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Ethereum Merge: 5 things you need to know

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Ethereum’s much-anticipated upgrade known as the Merge has finally happened, swapping the proof-of-work for proof-of-stake. Outside of making the entire Ethereum network more secure and scalable, it also drastically reduces energy consumption by as much as 99.9%. 

The Merge ends the network’s reliance on traditional crypto miners for the Beacon Chain, the name of the original proof-of-stake blockchain that was shipped on December 1, 2020, as the main engine of block production. It had been running alongside the Ethereum mainnet — the Ethereum blockchain that we’ve all come to know since July 2015. With the Merge, both concepts have finally been merged into one. 

While this changes a number of things about the Ethereum network, quite significantly, including the already mentioned energy consumption and the way ether is issued, no history was lost and general holders and users won’t see a difference. Ethereum’s entire history, including transactions, remains intact and unaltered. 

5 things you need to know about the Ethereum Merge

Now that the Merge is here and active, here are some things that you need to know. 

What’s the merge and why did it happen?

The swap from the proof-of-work from proof-of-stake isn’t a new concept. Developers have been preparing for this eventual switch ever since Ethereum came into existence. 

The massive energy consumption of crypto mining farms was one of leading reasons behind the Merge.

The main reason for the merge was to make the network more energy efficient, by as much as 99.9% as mentioned before. Proof-of-work relies on crypto miners to provide a great deal of computation power to match complex hashes which in turn link each block on the Ethereum blockchain. Additionally, the more hardware processing power the network has, finding the next hash or block becomes more difficult, requiring even more computing power to continue minting the coin.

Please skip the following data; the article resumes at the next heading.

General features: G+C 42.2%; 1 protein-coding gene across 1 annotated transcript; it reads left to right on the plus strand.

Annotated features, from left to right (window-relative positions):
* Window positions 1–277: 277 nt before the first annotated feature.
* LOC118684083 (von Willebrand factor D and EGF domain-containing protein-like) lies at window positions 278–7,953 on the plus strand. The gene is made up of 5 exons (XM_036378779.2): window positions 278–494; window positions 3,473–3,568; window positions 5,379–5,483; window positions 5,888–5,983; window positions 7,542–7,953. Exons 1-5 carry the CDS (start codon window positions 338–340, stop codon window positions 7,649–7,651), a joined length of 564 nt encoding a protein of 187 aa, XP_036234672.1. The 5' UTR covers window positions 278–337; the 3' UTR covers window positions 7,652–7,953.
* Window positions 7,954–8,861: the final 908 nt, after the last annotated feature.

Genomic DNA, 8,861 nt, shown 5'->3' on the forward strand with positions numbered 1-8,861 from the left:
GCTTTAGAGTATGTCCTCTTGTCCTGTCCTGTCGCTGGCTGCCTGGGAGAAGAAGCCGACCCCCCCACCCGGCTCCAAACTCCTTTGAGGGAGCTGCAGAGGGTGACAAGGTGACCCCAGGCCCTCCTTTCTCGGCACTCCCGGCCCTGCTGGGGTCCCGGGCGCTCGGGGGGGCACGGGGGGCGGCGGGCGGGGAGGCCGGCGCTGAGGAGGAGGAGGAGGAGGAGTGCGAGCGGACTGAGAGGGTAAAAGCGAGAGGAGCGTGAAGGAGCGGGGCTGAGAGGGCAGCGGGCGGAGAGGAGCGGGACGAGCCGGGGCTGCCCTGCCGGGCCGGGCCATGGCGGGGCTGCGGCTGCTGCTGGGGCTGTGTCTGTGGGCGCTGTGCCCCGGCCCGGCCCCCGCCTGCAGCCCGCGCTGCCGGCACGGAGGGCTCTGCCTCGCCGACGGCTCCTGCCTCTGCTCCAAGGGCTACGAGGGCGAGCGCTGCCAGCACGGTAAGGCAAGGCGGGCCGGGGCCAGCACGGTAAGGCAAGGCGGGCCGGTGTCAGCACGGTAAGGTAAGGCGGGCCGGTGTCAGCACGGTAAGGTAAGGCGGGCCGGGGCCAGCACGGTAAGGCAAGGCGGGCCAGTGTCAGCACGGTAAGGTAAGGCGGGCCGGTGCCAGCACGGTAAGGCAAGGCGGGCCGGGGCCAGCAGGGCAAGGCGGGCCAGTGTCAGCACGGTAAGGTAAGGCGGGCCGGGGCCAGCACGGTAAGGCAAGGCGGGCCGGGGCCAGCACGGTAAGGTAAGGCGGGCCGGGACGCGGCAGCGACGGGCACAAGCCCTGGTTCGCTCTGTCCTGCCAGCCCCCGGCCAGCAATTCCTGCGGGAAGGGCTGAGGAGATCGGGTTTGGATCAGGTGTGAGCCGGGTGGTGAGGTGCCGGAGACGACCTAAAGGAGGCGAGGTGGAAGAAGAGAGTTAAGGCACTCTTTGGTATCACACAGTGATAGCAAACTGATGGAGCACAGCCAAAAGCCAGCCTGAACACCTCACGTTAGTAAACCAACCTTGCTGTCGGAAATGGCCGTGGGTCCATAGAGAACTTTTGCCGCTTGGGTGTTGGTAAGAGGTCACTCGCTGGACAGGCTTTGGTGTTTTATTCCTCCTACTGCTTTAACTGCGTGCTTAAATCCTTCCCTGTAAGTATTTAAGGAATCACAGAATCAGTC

The new Beacon Chain consumes much less power by changing the way ether is issued as instead of using insane crypto mining rigs, it accepts transactions from the original Ethereum chain, bundles them into blocks and then organises them into a blockchain using a proof-of-stake based consensus logic. 

How does it affect the blockchain?

Outside of energy efficiency, not much is going to change. Transactions, prices and just about everything else remain the same. Transaction confirmation speeds will increase, but not by a lot. Other factors like gas fees also remain the same, unless Ethereum implements blockchain sharding, the next major upgrade, a reduction in gas fees is unlikely. 

The transaction speed, however, is expected to drastically change following the Merge. The pre-merge blockchain could carry out 15 transactions a second, this is going to jump up to 100,000 transactions a second eventually. 

What’s important here is that Ethereum itself hasn’t changed at all. The only change is in the way the system works. The new change also isn’t a new cryptocurrency so terms like “old ETH”, “new ETH” or “ETH 2.0/2” are all meaningless. As the Ethereum website itself points out, people telling you otherwise are likely scammers.